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Great charitable organizations in NYC, and how to volunteer to help them

When it comes to effecting local change, these groups in the five boroughs are doing great work

Spencer Platt/Getty Images

For New Yorkers looking to rally behind a cause—who may also be new to the world of organizing—there is no shortage of local advocacy groups that need your help. These five organizations, like many others doing similar work in New York, support large communities with relatively small staffs and budgets.

They’ve also been offering support in myriad ways, whether it’s supporting police reform in Brooklyn, meeting with LGBT seniors in Staten Island, or creating green jobs in the South Bronx.

So if you’re looking to make a difference with a group in your borough, read on—these are some of the best groups to follow.

Anthonine Pierre, Brooklyn Movement Center's lead organizer, at the group's Bed-Stuy headquarters.

Brooklyn Movement Center

Headquartered inside a stately, freestanding mansion in Bedford-Stuyvesant, the Brooklyn Movement Center seeks to engage with area residents as well as those in nearby Crown Heights. “We saw there was a real need for a staffed nonprofit to be doing movement-building work,” says Anthonine Pierre, BMC’s lead community organizer.

From its founding in 2011, BMC has rooted its organizing around the broader social and economic concerns of Central Brooklyn residents, such as educational self-determination, environmental justice, food sovereignty, and police accountability. “We’re a multi-issue organization, which is a little uncommon,” Pierre says. “But our focus is developing the leadership capacity of people in Central Brooklyn to be able to do social justice work on the issues they care about.”

Large-scale change, from BMC’s perspective, can start locally. For instance, BMC has organized “movement building” work around training and supporting parents to lead school change efforts within the local school district; hosting political education and training groups around police accountability; and also working to establish the Central Brooklyn Food Co-op.

BMC also translates its local work to a larger audience through media and journalism: its digital platform, Brooklyn Deep, looks into under-reported issues in Central Brooklyn. The site also produces the Third Rail podcast, which tackles everything from gentrification in Bed-Stuy to immigration issues post-election.

BMC is a membership-led organization—membership costs $60 a year and the funds go toward supporting the organization’s work. (There is a sponsored membership for those who are unable to pay the yearly fee.) Organizers work with new members to see how their skills can be put to use within the organization, whether that means social media help or brainstorming for an upcoming fundraiser campaign.

How to help: “The number one thing we’re looking for are people who are really passionate about the issues we work on,” Pierre says. “We always need people, and money. You’d be surprised how much poster board costs.”

Members of Sustainable South Bronx in the group's Manhattan field office.

Sustainable South Bronx

Sustainable South Bronx was founded 15 years ago by Majora Carter, a Hunts Point native who made a name for herself as a fierce environmental activist. In its early years, the organization focused on environmental advocacy and building more green space in the borough, says Irene Branche, chief development officer of SSBx.

“Over time, we realized that we’re advocating for all this great work to be done—shouldn’t we be training the local community to get these jobs?” she explains. And so the organization evolved from an advocacy group into a workforce program.

Now, SSBx’s signature program is green jobs training, a 12-week, full-time seminar that covers everything from how to write a resume to securing certification in green construction and maintenance industries. Another resource, the New York City Cool Roof Program, is a transitional employment program in which members apply a rooftop coating to buildings to improve energy efficiency.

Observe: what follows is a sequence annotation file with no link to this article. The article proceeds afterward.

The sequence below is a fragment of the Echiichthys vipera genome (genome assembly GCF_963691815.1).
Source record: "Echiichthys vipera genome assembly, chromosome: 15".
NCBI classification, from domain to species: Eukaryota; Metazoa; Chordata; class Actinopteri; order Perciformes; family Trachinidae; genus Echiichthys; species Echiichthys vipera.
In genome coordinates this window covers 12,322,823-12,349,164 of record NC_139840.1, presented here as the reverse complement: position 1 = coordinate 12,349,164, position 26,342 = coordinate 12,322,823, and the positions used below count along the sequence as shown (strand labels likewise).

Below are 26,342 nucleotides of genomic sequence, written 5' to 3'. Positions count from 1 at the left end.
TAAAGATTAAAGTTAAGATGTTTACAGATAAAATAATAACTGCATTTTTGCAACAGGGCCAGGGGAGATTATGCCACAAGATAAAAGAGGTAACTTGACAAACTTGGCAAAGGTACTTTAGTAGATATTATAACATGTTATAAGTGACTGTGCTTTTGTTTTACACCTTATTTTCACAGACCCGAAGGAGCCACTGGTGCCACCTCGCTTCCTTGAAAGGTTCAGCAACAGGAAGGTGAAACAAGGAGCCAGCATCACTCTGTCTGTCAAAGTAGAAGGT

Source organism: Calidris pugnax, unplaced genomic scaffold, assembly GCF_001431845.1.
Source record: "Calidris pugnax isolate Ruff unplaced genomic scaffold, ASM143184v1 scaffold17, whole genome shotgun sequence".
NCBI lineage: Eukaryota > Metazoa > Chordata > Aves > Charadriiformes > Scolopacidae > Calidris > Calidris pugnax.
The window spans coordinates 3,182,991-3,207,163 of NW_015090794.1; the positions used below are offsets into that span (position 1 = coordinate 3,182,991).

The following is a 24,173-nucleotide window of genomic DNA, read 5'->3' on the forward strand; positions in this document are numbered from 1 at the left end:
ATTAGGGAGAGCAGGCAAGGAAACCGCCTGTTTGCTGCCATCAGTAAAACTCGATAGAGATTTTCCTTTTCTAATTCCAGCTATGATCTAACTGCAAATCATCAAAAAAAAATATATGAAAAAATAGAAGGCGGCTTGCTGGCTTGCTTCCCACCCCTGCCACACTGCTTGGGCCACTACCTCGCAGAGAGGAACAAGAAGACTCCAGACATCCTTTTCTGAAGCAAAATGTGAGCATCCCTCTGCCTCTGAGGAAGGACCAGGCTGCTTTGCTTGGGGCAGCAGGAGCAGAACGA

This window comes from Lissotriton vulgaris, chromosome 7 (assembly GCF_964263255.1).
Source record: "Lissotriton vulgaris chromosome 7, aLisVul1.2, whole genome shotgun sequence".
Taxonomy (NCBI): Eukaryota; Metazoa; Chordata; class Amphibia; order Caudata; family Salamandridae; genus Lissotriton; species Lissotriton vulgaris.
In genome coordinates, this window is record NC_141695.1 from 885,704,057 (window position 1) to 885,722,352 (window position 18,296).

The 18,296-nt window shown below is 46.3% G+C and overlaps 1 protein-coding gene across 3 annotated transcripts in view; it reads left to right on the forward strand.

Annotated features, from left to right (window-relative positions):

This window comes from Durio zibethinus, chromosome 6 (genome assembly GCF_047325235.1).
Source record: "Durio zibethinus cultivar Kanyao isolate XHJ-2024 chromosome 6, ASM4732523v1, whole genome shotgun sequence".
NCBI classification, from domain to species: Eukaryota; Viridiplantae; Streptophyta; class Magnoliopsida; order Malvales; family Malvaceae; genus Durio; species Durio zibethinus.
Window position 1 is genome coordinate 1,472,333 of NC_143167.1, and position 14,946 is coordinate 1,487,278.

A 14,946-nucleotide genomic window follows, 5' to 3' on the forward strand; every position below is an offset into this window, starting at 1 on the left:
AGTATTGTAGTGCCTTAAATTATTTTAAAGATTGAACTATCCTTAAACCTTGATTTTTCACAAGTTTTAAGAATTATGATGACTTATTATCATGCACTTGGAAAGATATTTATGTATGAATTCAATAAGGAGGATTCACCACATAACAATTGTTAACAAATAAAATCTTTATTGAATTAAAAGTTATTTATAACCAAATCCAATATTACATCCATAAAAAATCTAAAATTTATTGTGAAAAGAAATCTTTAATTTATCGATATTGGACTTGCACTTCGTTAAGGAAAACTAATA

Programs that address “the double bottom line” of both environmental and economic concerns are a signature of Sustainable South Bronx, Branche says, but she notes those skills can apply across many types of jobs.

SSBx is primarily privately funded, but its organizers recently applied for a grant from the Environmental Protection Agency. But the Trump administration could affect the group’s monetary sources, as Trump plans to slash funding for the EPA, leaving organizations across the country—including SSBx—facing an uncertain future.

“We feel fortunate to be in a city with a focus on sustainability and lifting up our vulnerable neighbors, so hopefully local politics will win the day,” Branche says. “But when big federal funding sources [like the EPA] get cut it has a trickle-down effect, and locally we’re all competing for fewer dollars.”

How to help: Donations don’t need to come in the form of money. SSBx needs clothing appropriate for job interviews or construction sites, as well as breakfast and lunch food. “If you want to donate a big box of granola bars, that would be a fantastic help,” Branche says.

SSBx holds a few volunteer days every year when people can help coat rooftops, and every weekend, volunteers can join SSBx students as they do tasks like installing tree guards or cleaning up a park.

Volunteers for the Coalition for the Homeless's Grand Central Food Program hand out supplies in Lower Manhattan.

Coalition for the Homeless

Coalition for the Homeless was founded in conjunction with a 1981 New York court decision that dramatically changed the face of homelessness in the city. The “right to shelter” act required both New York City and New York State to provide shelter for homeless men and ultimately paved the way for further legal victories ensuring the right to shelter for homeless women, children, and families.

“Our origins are really in the advocacy sphere,” says Jacquelyn Simone, policy analyst for the organization. “But since then, we have added 11 direct-service programs that meet the immediate needs of homeless and low-income New Yorkers.”

Those include the Grand Central Food Program, which has delivered 1,000 meals to vulnerable New Yorkers every night for the past 31 years, as well as the Eviction Prevention Program, which serves 800 families a year with one-time rental grants if they’ve fallen behind in payments. Coalition for the Homeless has found programs like this are much more cost-effective than shelter, “because prevention is not only compassionate but fiscally sound,” Simone says.